Group hears of high cost for local justice
The Community Collaboration Work Group, which was formed by Kent County as a response to the consolidation challenge issued by the One Kent Coalition last year, learned that the county and the city of Grand Rapids will collectively spend about $76 million this year on their respective portions of the state-mandated court system.
County Administrator and Controller Daryl Delabbio told the panel that funding for the 17th Circuit Court, the Probate Court and the 63rd District Court, which are under the county’s jurisdiction, will total $62 million in 2012, and nearly $34 million of that will come from Kent’s general operating budget.
Delabbio said 55 percent of all the courts’ cost is covered by the county while the rest comes from the state and Grand Rapids, which leases space in the county-owned courthouse for its 61st District Court.
Grand Rapids CFO Scott Buhrer told the work group that it costs the city $14 million annually to run its district court; $5.6 million of that amount comes from its general fund and capital improvement budget, which receive general tax dollars.
Buhrer also said the state gives the city $270,000 a year for what Lansing calls “judges standardization.” He explained the term means the state doesn’t pay the judges’ salaries, but it helps to defray those costs with that payment.
“The price of justice is very high,” said Grand Rapids City Manager Greg Sundstrom. Sundstrom added that every taxpayer in the county pays roughly $100 a year to support the court system, and for city residents that cost comes to $85 annually. He said residents in other cities, like Kentwood, Wyoming, Grandville and Walker, also pay for their district courts.
The courts were on the work group’s docket to give the panel’s members examples of collaboration and consolidation. While the terms sound similar, the meanings aren’t identical, even though both strive to save costs by sharing expenditures. Consolidation, though, usually only occurs in order to end a duplication of a service, while a collaborative effort normally shares the cost of a service.
County Assistant Administrator Mary Swanson said consolidation is based on one infrastructure as opposed to a collaboration’s joint infrastructure, has a single dedicated funding and decision-making source rather than a shared one, and results in an intergovernmental agreement instead of a contract for services.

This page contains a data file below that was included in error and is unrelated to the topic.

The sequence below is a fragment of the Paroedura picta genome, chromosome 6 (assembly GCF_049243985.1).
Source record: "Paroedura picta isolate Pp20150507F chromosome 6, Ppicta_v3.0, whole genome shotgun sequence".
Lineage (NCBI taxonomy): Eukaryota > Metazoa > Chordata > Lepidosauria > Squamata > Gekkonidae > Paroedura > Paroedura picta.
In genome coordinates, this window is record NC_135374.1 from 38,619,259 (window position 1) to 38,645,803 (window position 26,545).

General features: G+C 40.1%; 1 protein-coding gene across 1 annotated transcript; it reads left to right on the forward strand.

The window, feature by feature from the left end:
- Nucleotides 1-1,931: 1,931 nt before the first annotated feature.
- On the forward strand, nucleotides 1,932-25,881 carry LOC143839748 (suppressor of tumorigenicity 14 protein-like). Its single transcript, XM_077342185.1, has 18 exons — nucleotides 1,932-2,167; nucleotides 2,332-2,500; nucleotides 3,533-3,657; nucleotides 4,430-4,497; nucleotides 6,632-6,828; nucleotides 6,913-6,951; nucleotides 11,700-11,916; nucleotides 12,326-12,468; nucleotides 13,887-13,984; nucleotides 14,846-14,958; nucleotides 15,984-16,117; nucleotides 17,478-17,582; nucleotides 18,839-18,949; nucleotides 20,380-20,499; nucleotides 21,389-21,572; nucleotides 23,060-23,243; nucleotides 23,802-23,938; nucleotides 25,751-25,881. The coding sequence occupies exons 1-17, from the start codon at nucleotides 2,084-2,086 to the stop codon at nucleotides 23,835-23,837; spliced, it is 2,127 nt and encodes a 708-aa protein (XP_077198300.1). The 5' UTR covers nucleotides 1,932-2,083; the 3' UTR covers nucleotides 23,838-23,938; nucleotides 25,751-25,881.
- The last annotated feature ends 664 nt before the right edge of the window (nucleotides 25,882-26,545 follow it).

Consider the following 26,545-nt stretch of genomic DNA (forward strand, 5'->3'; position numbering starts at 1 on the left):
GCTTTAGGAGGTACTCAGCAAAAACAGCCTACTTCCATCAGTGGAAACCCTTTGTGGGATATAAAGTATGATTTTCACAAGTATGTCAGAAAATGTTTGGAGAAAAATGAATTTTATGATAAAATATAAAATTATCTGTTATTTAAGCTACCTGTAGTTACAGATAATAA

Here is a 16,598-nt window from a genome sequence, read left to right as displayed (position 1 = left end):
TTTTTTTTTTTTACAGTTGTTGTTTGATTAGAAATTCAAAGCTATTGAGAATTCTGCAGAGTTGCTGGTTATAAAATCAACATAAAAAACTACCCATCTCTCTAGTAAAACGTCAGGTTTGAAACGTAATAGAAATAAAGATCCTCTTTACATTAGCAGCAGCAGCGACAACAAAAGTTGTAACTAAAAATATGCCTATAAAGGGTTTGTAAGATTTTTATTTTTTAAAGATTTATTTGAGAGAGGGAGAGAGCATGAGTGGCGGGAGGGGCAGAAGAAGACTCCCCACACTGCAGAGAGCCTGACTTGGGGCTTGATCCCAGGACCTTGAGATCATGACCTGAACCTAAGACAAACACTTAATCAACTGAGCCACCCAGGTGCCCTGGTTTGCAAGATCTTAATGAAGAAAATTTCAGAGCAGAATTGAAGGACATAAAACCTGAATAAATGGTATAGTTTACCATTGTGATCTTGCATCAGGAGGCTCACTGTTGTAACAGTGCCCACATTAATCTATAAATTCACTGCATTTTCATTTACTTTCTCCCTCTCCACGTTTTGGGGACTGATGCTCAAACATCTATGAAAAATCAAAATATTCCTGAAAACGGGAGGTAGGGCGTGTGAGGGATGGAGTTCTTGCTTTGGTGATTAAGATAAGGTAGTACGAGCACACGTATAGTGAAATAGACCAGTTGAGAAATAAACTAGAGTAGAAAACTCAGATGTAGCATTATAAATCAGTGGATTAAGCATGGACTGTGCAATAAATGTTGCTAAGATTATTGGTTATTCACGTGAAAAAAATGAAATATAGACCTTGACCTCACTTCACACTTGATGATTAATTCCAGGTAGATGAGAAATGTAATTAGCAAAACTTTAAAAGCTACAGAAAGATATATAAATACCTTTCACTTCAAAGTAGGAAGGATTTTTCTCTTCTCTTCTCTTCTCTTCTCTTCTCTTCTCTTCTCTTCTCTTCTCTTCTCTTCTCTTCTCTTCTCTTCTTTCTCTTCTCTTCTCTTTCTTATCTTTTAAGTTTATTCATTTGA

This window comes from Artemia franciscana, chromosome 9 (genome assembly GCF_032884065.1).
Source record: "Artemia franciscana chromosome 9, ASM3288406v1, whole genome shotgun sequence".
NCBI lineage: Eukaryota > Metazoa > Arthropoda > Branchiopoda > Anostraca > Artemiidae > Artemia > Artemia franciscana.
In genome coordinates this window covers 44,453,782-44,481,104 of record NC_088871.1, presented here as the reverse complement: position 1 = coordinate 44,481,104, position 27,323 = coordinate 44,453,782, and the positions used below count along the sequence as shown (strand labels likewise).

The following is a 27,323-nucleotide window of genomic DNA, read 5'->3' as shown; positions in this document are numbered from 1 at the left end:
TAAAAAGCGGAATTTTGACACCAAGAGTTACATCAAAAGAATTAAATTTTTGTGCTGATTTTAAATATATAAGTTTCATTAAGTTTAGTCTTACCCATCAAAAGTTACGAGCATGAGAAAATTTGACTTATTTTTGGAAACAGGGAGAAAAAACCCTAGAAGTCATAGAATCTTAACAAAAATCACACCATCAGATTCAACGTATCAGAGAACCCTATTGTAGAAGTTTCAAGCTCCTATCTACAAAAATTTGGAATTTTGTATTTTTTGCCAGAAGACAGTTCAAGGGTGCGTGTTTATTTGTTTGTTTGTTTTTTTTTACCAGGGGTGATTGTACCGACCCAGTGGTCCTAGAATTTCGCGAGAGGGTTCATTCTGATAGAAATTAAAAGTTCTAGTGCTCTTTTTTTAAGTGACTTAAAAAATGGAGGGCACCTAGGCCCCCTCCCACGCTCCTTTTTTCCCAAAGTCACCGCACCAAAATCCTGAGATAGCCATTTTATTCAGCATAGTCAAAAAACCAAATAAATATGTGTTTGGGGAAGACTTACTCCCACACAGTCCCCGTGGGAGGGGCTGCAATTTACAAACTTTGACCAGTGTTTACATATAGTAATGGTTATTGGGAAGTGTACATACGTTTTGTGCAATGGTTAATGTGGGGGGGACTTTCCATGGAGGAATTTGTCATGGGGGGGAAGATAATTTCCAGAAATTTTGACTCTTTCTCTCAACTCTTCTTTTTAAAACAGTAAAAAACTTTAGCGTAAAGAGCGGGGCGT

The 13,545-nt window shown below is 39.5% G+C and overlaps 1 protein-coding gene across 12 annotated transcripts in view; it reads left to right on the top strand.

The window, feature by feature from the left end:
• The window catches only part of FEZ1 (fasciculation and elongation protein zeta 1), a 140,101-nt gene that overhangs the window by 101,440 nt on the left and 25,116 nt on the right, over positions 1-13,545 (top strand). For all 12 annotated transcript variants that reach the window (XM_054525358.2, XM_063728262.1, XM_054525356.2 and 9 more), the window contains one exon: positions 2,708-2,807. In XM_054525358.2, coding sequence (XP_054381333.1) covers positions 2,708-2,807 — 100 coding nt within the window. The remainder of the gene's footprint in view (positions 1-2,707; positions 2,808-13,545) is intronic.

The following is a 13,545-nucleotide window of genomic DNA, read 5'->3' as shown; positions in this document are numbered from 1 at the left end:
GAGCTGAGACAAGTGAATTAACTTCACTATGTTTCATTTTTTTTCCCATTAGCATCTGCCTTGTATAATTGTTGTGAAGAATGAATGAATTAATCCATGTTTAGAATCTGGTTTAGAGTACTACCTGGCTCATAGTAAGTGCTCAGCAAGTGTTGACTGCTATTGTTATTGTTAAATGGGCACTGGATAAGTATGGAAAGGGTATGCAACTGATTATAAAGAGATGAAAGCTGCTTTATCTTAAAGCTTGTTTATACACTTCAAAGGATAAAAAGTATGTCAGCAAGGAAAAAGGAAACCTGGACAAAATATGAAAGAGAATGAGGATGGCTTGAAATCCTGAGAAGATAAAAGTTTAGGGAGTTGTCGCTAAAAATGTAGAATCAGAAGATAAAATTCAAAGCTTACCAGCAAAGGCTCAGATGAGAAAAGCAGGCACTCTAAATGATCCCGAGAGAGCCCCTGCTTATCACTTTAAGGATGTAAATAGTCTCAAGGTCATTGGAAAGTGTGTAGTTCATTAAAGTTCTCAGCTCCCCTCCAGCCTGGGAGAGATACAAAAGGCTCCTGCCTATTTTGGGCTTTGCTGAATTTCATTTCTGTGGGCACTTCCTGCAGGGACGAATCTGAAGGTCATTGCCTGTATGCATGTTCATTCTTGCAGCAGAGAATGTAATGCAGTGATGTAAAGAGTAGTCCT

“It is an important distinction because when you’re talking consolidation, you’re talking about duplicative services. When you’re talking collaboration, you’re talking about shared services,” said Jim Saalfeld, a county commissioner and chairman of the work group.
County Corporate Counsel Dan Ophoff said one judicial example of collaboration is the agreement the county made with Grand Rapids that allowed the city to locate its district court in the courthouse after the former Hall of Justice, a city-owned building, was razed for DeVos Place. Doing so saved the city from buying a building for its court, and the county used the revenue from the city to lower its operational costs for the courthouse.
Ophoff said one model of judicial consolidation occurred a few years ago when the county brought its district court together by moving it from two locations — Rockford and Cascade Township — into a single court building in Grand Rapids Township.
“Did it save money right at the outset? Probably not, but it will for years to come,” said Saalfeld of that move, which initially drew criticism. But 63rd District Court Judge Sara Smolinski recently said the change has worked out for the best, and everyone involved seems pleased with the decision to consolidate.
“But it was an expensive proposition for Kent County,” said Ophoff. “Right now, we have a single facility that will be good for years. We have an example of how cooperation and consolidation can work in Kent County.”
Saalfeld asked if all the district courts in the county could be consolidated into one. Ophoff said state statute does allow for that to happen.
“The issue of consolidation or collaboration is not a new topic,” Ophoff said, adding that both have been discussed in the judicial realm for years, but most talks have come to a halt when judges have expressed concerns about their duties in a combined court.
In addition to collaboration and consolidation, there are two other levels of service sharing. Swanson said one is cooperation where information, not resources, is generally shared and no formal agreement is arrived at. The primary goal of cooperation is to improve a service. The other is coordination, which involves shared resources, joint planning and a memorandum of understanding. The objective here is to avoid additional costs.
More discussion along this line is expected at the group’s next meeting in April. Grand Rapids Township Supervisor Michael DeVries suggested that the city and the county produce data on who pays judicial fines and court costs and who gets the revenue from both for that meeting.
“You can’t just come in and say, ‘Let’s do this.’ You’ve got to understand the background and know the funding,” said Saalfeld of the purpose for focusing on the courts.
Saalfeld added that the intent behind putting the group together wasn’t for its members to find specific areas for collaboration or consolidation, but to help set the table by pointing out opportunities. “I don’t necessarily expect that the group is going to say township X is going to come together with city Y and do this.”